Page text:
I have lived in Barcelona, both in l’Eixample and in Gràcia, during an era when there were big round garbage and recycling ‘dumpsters’ at the end of every block, where the blocks were squared off. And you know what happens when the dumpsters get filled? People pile garbage in the street, just like now, but with less order. And at all hours of the day and night. This is a terrible idea. Barcelona was a city with many charms, but clean, rodent-free streets were NOT one of them.
So often people here in the US point to the European way of doing things, as if cities have evolved exactly the same way, and as if European cities don’t have shortcomings. This simply is not so. The idea of trash dumpsters marring the streetscape instead of parking spaces here in NYC is such a bad idea it doesn’t even quality as an idea. The only propoents of this kind of garbage(!) must be people selling garbage dumpsters.
I think they’re proposing what they have in many European cities – large dumpster-like containers that sit in what would be parking places. One for garbage, one for glass/aluminum and one for paper. Residential buildings would put garbage in those rather than in piles on the sidewalk, and trucks would collect from the containers. It cuts down on the loose garbage that inevitably escapes from our piles of garbage bags, and does help control the vermin situation.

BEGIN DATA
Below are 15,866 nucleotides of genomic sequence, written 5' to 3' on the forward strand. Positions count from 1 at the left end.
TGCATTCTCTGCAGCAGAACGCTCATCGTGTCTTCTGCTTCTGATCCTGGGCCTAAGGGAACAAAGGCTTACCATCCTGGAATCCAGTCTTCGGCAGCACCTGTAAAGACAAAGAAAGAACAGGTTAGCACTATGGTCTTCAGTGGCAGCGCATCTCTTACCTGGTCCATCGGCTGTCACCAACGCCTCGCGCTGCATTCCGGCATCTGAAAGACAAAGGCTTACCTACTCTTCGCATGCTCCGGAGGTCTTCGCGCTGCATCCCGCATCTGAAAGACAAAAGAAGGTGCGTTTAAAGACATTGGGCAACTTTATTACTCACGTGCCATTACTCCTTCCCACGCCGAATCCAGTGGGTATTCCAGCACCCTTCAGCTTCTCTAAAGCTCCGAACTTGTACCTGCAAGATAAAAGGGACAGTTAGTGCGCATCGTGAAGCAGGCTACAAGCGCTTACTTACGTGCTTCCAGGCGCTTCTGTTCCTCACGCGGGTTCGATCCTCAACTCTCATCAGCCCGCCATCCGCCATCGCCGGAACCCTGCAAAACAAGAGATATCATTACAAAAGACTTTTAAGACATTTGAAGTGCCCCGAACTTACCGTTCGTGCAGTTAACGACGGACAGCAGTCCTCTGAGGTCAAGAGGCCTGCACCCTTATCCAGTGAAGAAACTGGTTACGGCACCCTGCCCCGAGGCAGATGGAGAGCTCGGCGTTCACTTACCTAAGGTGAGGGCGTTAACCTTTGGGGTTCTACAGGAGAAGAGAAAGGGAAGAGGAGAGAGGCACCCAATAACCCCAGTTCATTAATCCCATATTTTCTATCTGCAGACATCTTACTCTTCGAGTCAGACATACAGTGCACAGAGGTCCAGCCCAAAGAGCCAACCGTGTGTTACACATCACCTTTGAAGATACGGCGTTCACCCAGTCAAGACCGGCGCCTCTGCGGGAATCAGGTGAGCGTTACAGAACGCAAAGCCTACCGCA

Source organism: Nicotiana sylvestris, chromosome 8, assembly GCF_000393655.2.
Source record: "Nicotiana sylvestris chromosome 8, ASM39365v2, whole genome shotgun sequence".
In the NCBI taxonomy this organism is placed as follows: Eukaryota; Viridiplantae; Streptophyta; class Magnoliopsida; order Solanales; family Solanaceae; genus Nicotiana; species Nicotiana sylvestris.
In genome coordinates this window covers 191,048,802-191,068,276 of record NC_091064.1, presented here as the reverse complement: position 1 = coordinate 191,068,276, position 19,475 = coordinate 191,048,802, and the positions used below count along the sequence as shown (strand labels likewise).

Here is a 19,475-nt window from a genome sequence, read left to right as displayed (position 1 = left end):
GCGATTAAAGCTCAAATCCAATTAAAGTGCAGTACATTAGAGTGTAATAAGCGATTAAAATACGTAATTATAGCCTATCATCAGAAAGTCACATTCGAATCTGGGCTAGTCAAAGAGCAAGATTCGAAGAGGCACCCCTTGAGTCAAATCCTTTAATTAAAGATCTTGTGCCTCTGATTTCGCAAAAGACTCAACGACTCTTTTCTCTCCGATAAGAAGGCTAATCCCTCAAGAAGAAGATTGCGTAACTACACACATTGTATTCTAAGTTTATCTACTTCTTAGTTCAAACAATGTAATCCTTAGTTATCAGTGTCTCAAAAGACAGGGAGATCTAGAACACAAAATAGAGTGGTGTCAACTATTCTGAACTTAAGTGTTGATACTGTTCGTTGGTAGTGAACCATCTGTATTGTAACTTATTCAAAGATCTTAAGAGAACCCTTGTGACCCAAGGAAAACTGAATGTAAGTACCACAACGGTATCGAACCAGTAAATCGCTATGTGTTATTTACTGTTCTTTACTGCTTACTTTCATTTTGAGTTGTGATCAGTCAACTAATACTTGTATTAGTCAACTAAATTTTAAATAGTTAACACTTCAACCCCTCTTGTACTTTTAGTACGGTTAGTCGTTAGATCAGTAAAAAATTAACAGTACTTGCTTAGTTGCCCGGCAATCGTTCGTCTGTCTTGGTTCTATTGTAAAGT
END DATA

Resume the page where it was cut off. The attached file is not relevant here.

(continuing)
Excuse me, I was in the crowd and I did not “eye-roll or groan” when Komanoff suggested car-sharing, nor did many others.
I was there and I groaned when he made that asinine comment about car sharing! Yeah that what I want to do! Loan my car to strangers I meet on the internet! He is an out of touch elitist! And somehow he tried to bring Trump up! Like what does Trump have to do with parking on the UWS! Hes a clown!
I love this publication but must disagree with the assessment detailed above. A major part of the disconnect between the residents and the panel was due to the lack of meeting structure and presentation. All that was shared is congestion pricing can’t happen for at least 14 months but no details shared as far as next steps in that discussion. Then the other big topic was Rachel Weisberger Senior Fellow for Transportation shared a hypothetical that Resident parking passes if proposed and approved by the State- might cost as much as the cost of a garage – so that did illicit comments from the residents citing San Francisco, DC and London with costs 1/4 of that for an entire year , so why would NYC be subjected to such outrageous costs? Why was that even introduced by the panel ?